Swiss Air Force Centre: Hunters of the Alps

In early 1958 the Swiss government ordered 100 British designed Hawker Hunter F.Mk.58 fighters for the Swiss Air Force. The first 12 were upgraded former RAF F.Mk.6 examples and the rest were new off the Hawker production line (the first was delivered in April 1958 and the last in April 1960).

Swiss Air Force Hawker Hunter F.58 over the Alps
Swiss Air Force Hawker Hunter F.Mk.58 over the Alps

Fine examples of single-seat Swiss Hunters can be seen today preserved in Hall 2 of the Swiss Air Force Centre (Flieger Flab Museum) at the Swiss Air Force base in Dübendorf near Zurich. If travelling in Switzerland, this museum is an absolute must visit place for an aviation enthusiast!

Hall 2 at the Swiss Air Force Centre in Dübendorf with 2 Hawker Hunter fighters
The aviation treasure trove of Hall 2 at the Swiss Air Force Centre in Dübendorf with 2 Hawker Hunter fighters in the foreground – December 2015

The Hunter purchase was somewhat of a nail in the coffin for Swiss fast jet aviation design as it was at the expense of the cancellation of the locally designed FFA P-16 ground attack fighter (featured in my previous post). Be that as it may, the Hunter went on to have a very long career with the Swiss Air Force first as an interceptor with a secondary ground attack role (from 1963 they were modified to carry the AIM-9 Sidewinder air to air missile to compliment the standard armament of 4 x 30mm ADEN cannons mounted under the nose of the aircraft), then in later years as a primary ground attack aircraft (with a top speed of just Mach 0.94 they were no longer suitable for the interceptor role against more modern jet fighters).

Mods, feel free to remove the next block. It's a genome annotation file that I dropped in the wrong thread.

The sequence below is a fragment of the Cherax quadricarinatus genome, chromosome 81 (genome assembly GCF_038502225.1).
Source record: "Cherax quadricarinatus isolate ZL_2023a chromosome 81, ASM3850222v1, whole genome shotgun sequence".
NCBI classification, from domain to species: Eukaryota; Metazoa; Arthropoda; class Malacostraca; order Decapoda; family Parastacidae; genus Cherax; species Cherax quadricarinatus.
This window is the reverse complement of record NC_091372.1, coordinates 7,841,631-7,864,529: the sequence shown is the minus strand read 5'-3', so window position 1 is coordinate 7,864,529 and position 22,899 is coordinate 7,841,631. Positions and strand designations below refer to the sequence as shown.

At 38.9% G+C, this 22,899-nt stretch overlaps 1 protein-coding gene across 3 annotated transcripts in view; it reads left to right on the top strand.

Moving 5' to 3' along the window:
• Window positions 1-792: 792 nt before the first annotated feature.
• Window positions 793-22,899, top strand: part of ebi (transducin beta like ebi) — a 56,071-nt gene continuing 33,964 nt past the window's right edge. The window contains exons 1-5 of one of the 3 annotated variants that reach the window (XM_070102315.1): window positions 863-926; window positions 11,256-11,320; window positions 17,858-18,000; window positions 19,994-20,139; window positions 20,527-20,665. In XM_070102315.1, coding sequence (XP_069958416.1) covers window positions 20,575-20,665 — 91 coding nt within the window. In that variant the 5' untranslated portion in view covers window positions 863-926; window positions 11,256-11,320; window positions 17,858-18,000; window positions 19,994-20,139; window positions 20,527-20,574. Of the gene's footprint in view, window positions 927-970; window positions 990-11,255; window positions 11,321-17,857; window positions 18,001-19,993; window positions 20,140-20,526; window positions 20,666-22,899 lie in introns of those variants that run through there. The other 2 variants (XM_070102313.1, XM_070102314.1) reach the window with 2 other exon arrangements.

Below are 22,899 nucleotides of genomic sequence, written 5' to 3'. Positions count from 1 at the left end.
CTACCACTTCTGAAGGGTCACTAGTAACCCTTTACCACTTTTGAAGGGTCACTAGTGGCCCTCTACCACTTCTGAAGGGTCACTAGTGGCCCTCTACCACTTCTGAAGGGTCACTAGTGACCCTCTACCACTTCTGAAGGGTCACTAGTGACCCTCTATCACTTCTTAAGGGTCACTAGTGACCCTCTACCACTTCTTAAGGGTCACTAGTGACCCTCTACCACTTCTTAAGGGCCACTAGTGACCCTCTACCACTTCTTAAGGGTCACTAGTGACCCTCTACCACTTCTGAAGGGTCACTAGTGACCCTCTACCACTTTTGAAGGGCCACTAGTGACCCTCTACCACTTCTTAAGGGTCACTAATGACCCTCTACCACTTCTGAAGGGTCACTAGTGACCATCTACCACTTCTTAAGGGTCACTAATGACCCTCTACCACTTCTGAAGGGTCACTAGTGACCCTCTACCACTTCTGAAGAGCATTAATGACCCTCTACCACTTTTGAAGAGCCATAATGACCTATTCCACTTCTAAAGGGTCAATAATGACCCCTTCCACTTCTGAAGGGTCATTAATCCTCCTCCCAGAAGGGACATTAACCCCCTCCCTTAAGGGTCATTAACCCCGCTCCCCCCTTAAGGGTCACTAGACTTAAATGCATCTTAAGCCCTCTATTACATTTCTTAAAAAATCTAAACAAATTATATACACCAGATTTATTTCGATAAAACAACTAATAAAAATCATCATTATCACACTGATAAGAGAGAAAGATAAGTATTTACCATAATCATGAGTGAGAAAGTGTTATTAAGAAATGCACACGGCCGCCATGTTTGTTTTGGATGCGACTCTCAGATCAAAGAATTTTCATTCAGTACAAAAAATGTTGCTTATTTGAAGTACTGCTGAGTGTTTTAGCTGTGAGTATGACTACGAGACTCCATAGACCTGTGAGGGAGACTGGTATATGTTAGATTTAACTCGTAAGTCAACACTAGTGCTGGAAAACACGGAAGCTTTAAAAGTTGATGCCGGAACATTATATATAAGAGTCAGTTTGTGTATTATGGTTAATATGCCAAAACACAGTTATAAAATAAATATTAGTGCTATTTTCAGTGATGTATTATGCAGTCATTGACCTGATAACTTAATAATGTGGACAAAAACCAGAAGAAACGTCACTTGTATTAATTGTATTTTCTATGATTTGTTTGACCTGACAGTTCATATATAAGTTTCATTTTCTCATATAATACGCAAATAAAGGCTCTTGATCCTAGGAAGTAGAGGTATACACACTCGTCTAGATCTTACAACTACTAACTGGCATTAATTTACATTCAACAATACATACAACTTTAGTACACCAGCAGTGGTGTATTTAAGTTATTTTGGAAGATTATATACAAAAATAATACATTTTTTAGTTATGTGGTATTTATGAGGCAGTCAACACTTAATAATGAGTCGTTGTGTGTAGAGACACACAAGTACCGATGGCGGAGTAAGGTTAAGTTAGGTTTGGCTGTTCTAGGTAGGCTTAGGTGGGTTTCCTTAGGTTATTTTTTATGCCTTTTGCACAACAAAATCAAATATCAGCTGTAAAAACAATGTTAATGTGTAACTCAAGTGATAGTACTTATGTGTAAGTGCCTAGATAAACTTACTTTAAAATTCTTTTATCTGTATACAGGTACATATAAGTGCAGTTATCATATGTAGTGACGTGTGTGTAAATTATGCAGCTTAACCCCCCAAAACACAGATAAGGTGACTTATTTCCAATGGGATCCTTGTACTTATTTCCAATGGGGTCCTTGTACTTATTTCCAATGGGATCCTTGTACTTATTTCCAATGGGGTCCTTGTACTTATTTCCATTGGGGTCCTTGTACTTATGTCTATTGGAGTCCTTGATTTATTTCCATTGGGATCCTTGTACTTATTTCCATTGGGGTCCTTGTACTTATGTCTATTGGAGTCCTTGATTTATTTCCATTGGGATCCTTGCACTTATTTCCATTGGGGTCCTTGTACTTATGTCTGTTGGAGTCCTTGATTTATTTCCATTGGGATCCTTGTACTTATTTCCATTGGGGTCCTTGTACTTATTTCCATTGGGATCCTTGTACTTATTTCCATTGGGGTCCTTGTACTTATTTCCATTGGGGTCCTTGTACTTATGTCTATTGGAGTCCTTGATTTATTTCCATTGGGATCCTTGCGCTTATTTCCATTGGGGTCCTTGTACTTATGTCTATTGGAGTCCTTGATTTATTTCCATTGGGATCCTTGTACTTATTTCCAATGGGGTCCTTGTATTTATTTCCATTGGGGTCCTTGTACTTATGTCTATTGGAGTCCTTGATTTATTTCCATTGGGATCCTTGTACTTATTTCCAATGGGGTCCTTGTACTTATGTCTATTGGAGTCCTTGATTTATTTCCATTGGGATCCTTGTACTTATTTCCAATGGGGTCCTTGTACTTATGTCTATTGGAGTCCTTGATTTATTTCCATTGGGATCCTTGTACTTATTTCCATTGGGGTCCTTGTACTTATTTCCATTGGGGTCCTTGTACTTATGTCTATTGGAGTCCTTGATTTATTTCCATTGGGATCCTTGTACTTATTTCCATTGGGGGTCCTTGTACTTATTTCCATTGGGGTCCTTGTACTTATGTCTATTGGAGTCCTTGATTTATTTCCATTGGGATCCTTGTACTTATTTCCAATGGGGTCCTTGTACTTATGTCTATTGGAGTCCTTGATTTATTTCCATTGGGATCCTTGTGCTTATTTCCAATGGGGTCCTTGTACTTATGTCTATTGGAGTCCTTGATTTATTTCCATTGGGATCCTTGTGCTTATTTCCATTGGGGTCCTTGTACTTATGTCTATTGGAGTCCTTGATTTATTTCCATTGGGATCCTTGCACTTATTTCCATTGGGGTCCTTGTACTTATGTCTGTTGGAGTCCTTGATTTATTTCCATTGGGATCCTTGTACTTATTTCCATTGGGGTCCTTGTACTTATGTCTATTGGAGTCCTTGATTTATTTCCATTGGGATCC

The second jet fighter development was the FFA P-16 at the Swiss Air Force Centre in Dübendorf
The Swiss designed FFA P-16 fighter possessed a fantastic short take-off and landing capability at high altitude but following an accident in 1958 the project was cancelled and the Hawker Hunter entered Swiss Air Force service instead
Swiss Hawker Hunter F.Mk.58 interceptor - Swiss Air Force Centre
Classic Cold War lines – Swiss Hawker Hunter F.Mk.58 interceptor – Swiss Air Force Centre (December 2015)
Swiss Air Force Hawker Hunter F.Mk.58 interceptor - Swiss Air Force Centre (December 2015)
Swiss Air Force Hawker Hunter F.Mk.58 interceptor – Swiss Air Force Centre (December 2015)
Swiss Air Force Hawker Hunter F.Mk.58 interceptor - Swiss Air Force Centre
Swiss Air Force Hawker Hunter F.Mk.58 interceptor – Swiss Air Force Centre (December 2015)